September 18, 2013

No photo no service, no go

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I'm back in Taipei to spend time with family during Mid-Autumn Festival, and decided to take the opportunity to catch up with old friends.  I missed the opportunity to catch up with Big Mac on his last trip to Hong Kong, so I figured I should deliver some moon cakes to them during the festive season.  Lunch reservation was made at Shoraku (匠楽), and I was kinda looking forward to checking the place out, having heard a few friends sing their praises.

I had requested for a Japanese venue because I wanted the ability to order sushi à la carte, and I figured Big Mac would also appreciate the ability to do portion control… given that he's recently lost a ton of weight and is on track to slim down further.  Unfortunately I was told that we'd have to follow the lunch set… which inevitably leads to too much food…

I really don't get restaurants that forbid customers from taking pictures.  Are they that insecure about their dishes?  I understand why it is generally frowned upon in Japan, but I just don't get it elsewhere.  The last place that didn't let me take pictures in Taipei just had mediocre food and was vastly over-rated.  You won't find me going back there since there are too many better alternatives in Taipei.

So I was a little annoyed that the menu here states that photography is forbidden.  I was even more annoyed when I was reminded by the staff multiple times about this as I handled my iPhone while taking notes and what not.  As I'm taking pictures of every single meal (even snacks) during my 3-month diet program, this means I had to leave this meal blank.  That's just annoying.  So I decided to post a black background in place of what should have been a nice picture of their food.

Anyway… lemme save half the rant for later and talk about what we had…

The amuse bouche was block of sesame tofu (胡麻豆腐) topped with some sea urchin (雲丹), and paired with chayote shoots (龍鬚菜) and some shrooms.

Slices of olive flower (平目) from Rishiri Island (利尻島) came with some spicy grated radish (おろし) and ponzu (ポン酢).

A trio of seafood came on a platter, consisting of:
White whelk (白海螺貝) from Yamaguchi Prefecture (山口県)

Hokkaido horsehair crab (毛蟹) with vinegar jelly and perilla flowers - a nice balance between the sweet, tender crab meet and the acidity of the jelly.

Raw prawn (車海老) from the Pescatores (澎湖) served with tofu skin (湯葉).

Sashimi platter came next with quite a few selections, although I gave away both pieces of fatty tuna (トロ) as I don't eat bluefin tuna.  The remaining pieces were all excellent, including striped beakfish (石鯛),  torched red sea bream (真鯛炙り), greater amberjack (間八), squid  (烏賊), sweet shrimp (甘エビ), ark shell (赤貝).

The simmered bowl (煮物) came next, with half an Ezo abalone (蝦夷鮑), a slice of fish cake with bits of octopus encased inside, julienned matsutake mushroom (松茸), a deep-fried taro ball, some salmon roe (いくら) and a piece of sansho leaf (木の芽) on top.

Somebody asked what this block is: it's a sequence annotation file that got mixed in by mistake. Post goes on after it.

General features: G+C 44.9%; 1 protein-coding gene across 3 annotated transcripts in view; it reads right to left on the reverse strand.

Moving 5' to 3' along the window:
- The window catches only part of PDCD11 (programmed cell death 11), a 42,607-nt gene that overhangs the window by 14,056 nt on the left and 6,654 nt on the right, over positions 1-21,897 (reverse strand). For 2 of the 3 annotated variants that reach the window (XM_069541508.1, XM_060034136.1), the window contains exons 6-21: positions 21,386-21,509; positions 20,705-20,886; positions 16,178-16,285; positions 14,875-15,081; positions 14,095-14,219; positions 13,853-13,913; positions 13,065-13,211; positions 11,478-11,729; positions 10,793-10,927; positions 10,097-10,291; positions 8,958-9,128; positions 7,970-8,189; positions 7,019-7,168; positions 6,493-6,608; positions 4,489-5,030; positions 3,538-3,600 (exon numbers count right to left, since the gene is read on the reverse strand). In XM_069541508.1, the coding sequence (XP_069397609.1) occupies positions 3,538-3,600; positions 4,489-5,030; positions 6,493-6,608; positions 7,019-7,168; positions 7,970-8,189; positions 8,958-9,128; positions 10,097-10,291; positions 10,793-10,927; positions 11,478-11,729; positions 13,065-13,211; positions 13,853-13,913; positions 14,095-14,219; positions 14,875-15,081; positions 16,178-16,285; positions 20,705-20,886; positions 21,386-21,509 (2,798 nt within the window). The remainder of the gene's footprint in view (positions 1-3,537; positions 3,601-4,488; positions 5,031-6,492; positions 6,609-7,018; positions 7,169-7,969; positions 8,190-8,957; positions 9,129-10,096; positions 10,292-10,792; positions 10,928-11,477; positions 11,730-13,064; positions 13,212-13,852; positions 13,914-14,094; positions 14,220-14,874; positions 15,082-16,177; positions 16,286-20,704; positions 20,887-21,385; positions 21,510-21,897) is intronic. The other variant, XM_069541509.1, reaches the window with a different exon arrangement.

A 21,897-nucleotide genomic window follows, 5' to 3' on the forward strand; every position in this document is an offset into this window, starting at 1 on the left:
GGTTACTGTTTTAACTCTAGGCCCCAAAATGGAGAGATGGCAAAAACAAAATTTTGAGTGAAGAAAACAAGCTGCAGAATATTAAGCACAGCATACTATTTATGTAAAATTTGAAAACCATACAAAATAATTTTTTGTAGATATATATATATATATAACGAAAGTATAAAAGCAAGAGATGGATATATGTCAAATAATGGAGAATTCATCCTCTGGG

The grilled fish was rosy sea bass (赤鯥) from Ishikawa Prefecture (石川県), topped with some mentaiko (明太子) sauce.  The fish was very juicy while the texture was a little chewy and springy.  Very nice.

Then came 4 pieces of nigiri sushi (握り寿司):

Crimson seabream (小鯛)

Rosy seabass (赤鯥) - torched to melt the fat.

Chicken grunt (伊佐木)

Golden alfonsino (金目鯛) from Izu Peninsula (伊豆半島) - torched and tasty.

There was also a tiny bowl of rice, with some minced fatty tuna and spring onions (ネギトロ) that I gave away, sea urchin and salmon roe.

I normally don't touch the miso soup (味噌汁) because of the salt content, but today there was an oyster in the bowl so I took that in.

For fruit we had a slice of very ripe melon (マスクメロン), a half slice of pear, and a little cherry tomato.

Finally there was a soy milk pudding (豆乳プリン) topped with some green tea jelly (抹茶ゼリー), azuki bean jelly (小豆ゼリー), green tea sauce and a sprinkle of brown rice crispies (玄米).  Not bad.

Well, the food itself was pretty good.  High quality ingredients, pretty good execution.  Unfortunately, I won't be returning to this place because they just piss me off.  The no photo policy already put me in a bad mood before the meal even started.  Then we got shoddy service.  No, they don't know us here, but that doesn't give them the right to ignore us and cater only to other customers they know well.  Our server dropped off a particular dish at our table, then proceeded to chat with the regulars at the next table without announcing what he's given us.  WTF?!

And it didn't help that there was a group of model/celebrity yummy mummies sitting at the counter, who were clearly the focus of attention for the chefs and staff.  The result?  I had to ask several times for someone to explain what we were having.  Service like that means you don't get repeat business from me, no matter how good the food is.


Anonymous said...

Pardon my mentioned you understand why it is frowned upon in Japan and therefore you accept no photo-taking in what is their reason? Thanks.

Peech said...

Many restaurants in Japan do not allow customers to take photos, for fear that the photos will include other customers in the restaurant and therefore disturb the other guests. This is a reason I can understand and respect.

However, I have had experience in politely asking for, and receiving, permission to photograph just the food. Once they know you won't be disturbing others it becomes less of an issue for them.

Anonymous said...

Yes, that's perfectly understandable. With the popularity of food blogs, I do wonder why taking photo of food is a problem. Thanks.


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